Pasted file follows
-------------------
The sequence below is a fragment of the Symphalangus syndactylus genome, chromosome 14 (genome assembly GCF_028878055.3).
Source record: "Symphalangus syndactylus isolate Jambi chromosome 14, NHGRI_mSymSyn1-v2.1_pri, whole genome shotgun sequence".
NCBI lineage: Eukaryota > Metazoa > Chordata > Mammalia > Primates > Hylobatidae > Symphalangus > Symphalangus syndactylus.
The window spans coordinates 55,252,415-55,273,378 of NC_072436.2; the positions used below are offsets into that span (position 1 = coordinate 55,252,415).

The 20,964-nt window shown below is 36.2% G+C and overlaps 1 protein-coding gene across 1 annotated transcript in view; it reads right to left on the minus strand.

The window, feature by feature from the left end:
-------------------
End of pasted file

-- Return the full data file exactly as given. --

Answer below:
The sequence below is a fragment of the Symphalangus syndactylus genome, chromosome 14 (genome assembly GCF_028878055.3).
Source record: "Symphalangus syndactylus isolate Jambi chromosome 14, NHGRI_mSymSyn1-v2.1_pri, whole genome shotgun sequence".
NCBI lineage: Eukaryota > Metazoa > Chordata > Mammalia > Primates > Hylobatidae > Symphalangus > Symphalangus syndactylus.
The window spans coordinates 55,252,415-55,273,378 of NC_072436.2; the positions used below are offsets into that span (position 1 = coordinate 55,252,415).

The 20,964-nt window shown below is 36.2% G+C and overlaps 1 protein-coding gene across 1 annotated transcript in view; it reads right to left on the minus strand.

The window, feature by feature from the left end: